There are legitimate reasons to question the cramdowns, even if you accept the argument that foreclosures would be worse. Changing the incentives definitely creates a moral hazard - it rewards bad behavior. It distorts incentives. If you want to buy a house but aren't sure if you will be able to afford it, the idea that you will get a discount if you end up in bankruptcy makes buying too much house more attractive. It also makes filing for bankruptcy more attractive. Both of those mean that more costs will be passed on to consumers in future loans. It also means that interest rates will be higher to compensate for it - and higher interest rates tend to mean lower housing prices, which might eat up any of the advantages of keeping those foreclosures off the market.

When housing prices started falling, I regretted buying the house that I bought - I worked hard and saved for years to buy a house, only to see it drop sharply in value. My initial reaction was that I should have waited to buy a house. Now I'm starting to think that I erred in buying my house - I bought too small of a house. I should have figured out the most I could convince someone to loan me and bought a house at that price, with a teaser interest rate, negative amortization ARM. I could have then lived in the house for a couple years, than declared bankruptcy and gotten a nice discount and a low-interest mortgage.

Saturday, January 03, 2009

The pictoral evolution of madanthony....

So I have had a sort of holiday tradition for the last couple years - I have my parents take a picture of me every year when I visit for Christmas. It's a good way of charting changes in appearance. Back in March of 2005 I started getting serious about losing weight, and over the course of two years I dropped about 90 pounds. I've also made a few changes through the years - I toyed with bleaching my hair, I grew a beard, and I finally got new glasses. Overall, I think I look a lot better than I did 4 years ago, although it hasn't really helped with the ladies.

So here we go. Photo credit goes to my dad. This was the first time he used my new DSLR, which is why this year's pic isn't as full-length as I would have liked - the other pics came out blurry.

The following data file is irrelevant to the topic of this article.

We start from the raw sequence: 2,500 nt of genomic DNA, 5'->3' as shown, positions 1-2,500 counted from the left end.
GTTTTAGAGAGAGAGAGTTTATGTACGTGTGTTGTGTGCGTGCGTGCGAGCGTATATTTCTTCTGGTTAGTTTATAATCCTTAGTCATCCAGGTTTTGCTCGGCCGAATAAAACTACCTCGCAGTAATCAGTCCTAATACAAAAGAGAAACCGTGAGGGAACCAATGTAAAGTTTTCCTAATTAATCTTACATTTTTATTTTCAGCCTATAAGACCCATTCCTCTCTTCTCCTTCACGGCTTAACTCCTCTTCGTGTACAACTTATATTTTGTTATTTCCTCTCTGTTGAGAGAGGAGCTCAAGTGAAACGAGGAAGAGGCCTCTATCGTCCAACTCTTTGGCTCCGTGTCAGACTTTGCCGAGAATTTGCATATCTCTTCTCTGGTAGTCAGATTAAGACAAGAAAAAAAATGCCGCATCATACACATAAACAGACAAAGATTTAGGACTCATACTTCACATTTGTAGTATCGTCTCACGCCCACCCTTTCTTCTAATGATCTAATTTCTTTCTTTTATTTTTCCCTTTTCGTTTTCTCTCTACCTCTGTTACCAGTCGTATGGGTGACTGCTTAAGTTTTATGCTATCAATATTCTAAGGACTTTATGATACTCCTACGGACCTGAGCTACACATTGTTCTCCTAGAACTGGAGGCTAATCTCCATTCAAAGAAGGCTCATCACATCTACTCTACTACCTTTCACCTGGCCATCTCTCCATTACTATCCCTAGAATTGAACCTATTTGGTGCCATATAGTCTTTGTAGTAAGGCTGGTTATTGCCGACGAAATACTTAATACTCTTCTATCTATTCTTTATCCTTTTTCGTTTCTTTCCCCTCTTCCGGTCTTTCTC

mad anthony, December 2004

mad anthony, December 2005

mad anthony, December 2006

mad anthony, December 2007

mad anthony, January 2009

Driven nuts...

Well, I'm back in Baltimore. Drove down today in my dad's minivan. I'm hoping the truck gets fixed quickly, so I can drive back up to NJ and swap vehicles. I don't want to take any time off from work, so I'm not going to be able to get up there until the first weekend after it's done. Since my dad's recovering from surgery and my mom is retired, they don't really need the van, but I'd still like to get it back to them ASAP.

Before my accident a few days ago, I guess I was a careless driver. I'd had a few minor scrapes, but nothing big enough to involve insurance or get a ticket.

Now I'm a different kind of driver, and I think it's even worse. I'm a nervous driver. I'm scared shitless while I drive. Every time a car gets close to me, I flinch. Every time I come to a stop sign, I get nervous. I guess it will get better - I did seem better the second half of my trip back compared to the first part.

But the fact is, when we drive, we convince ourselves of a lie - that we aren't doing something potentially dangerous, something that could end our lives or someone else's in a matter of seconds. Usually it doesn't. But often, it's close. If we didn't see that car pull out in front of us or wait a few seconds after that light turned green, we could have been in a mess of twisted metal instead of continuing on our way. Normally, we don't think about that while we drive, and that's not a bad thing - it keeps us sane. It's like not looking down while climbing a ladder - if we ignore reality, we can continue. But the minute we realize how high we are, we start panicing.

As I said, I'm sure at some point I'll become more confident. The trick is to find the balance between confident and careless. I need to find it - I can't have another accident.

Friday, January 02, 2009

Buying food, underwear, and TV's in the same store...

I've always been interested in retailing - how stores get people to buy stuff there, how they compete, why people buy what they buy. I remember years ago, probably when I was in high school, reading an article on K-Mart and how they were expanding the food section in their stores. It didn't make sense to me - why would you buy food at K-Mart instead of a grocery store, and why would K-Mart want to go into such a low-margin business?

When I took accounting in college, I got one explanation - volume. Sure, grocery stores don't make much on each product they sell, but they sell a lot of product. They turn over inventory quickly, which means that they don't have as many holding costs as companies that have to keep stuff around longer.

But now that I'm on my own, and do my own shopping, it makes sense for another reason - convenience. Stores know that many times, you need some stuff and you don't have time to go to multiple stores - if they can sell everything you need, then you will stop there. Target and K-Mart and the rest may not make much profit on the loaf of bread or box of cereal they sell you, but they know that by selling it, you might also buy clothing or electronics or some other high-margin item.

And as a time-strapped professional, I like being able to pick up a few food items that I need - it seems like I'm always low on something - and also pick up other stuff, like clothing or household items or cat food or a get a prescription refilled. One of the Target stores near me has renovated recently, and added a ton more food, including several rows of refrigerator and freezer cases. Besides the novelty of buying Target brand cheese, it's cool to be able to do a ton of shopping in one place.